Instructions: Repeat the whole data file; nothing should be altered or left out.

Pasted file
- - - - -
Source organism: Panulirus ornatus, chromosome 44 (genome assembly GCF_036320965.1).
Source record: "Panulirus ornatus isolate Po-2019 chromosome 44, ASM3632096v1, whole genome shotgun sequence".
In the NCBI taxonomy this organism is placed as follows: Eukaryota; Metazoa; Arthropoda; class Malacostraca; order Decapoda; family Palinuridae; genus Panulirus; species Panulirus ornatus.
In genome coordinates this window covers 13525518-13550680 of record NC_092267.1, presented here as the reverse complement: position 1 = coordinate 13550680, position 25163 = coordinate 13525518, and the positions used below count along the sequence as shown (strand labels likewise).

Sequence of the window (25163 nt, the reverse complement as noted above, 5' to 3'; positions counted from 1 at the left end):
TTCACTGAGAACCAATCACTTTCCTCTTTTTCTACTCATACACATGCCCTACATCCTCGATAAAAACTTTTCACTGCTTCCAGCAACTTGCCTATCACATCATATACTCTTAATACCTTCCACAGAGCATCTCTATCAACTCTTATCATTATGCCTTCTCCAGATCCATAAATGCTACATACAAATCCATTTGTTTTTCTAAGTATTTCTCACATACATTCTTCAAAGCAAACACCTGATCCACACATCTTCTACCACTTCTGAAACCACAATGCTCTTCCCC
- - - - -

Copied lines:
Source organism: Panulirus ornatus, chromosome 44 (genome assembly GCF_036320965.1).
Source record: "Panulirus ornatus isolate Po-2019 chromosome 44, ASM3632096v1, whole genome shotgun sequence".
In the NCBI taxonomy this organism is placed as follows: Eukaryota; Metazoa; Arthropoda; class Malacostraca; order Decapoda; family Palinuridae; genus Panulirus; species Panulirus ornatus.
In genome coordinates this window covers 13525518-13550680 of record NC_092267.1, presented here as the reverse complement: position 1 = coordinate 13550680, position 25163 = coordinate 13525518, and the positions used below count along the sequence as shown (strand labels likewise).

Sequence of the window (25163 nt, the reverse complement as noted above, 5' to 3'; positions counted from 1 at the left end):
TTCACTGAGAACCAATCACTTTCCTCTTTTTCTACTCATACACATGCCCTACATCCTCGATAAAAACTTTTCACTGCTTCCAGCAACTTGCCTATCACATCATATACTCTTAATACCTTCCACAGAGCATCTCTATCAACTCTTATCATTATGCCTTCTCCAGATCCATAAATGCTACATACAAATCCATTTGTTTTTCTAAGTATTTCTCACATACATTCTTCAAAGCAAACACCTGATCCACACATCTTCTACCACTTCTGAAACCACAATGCTCTTCCCC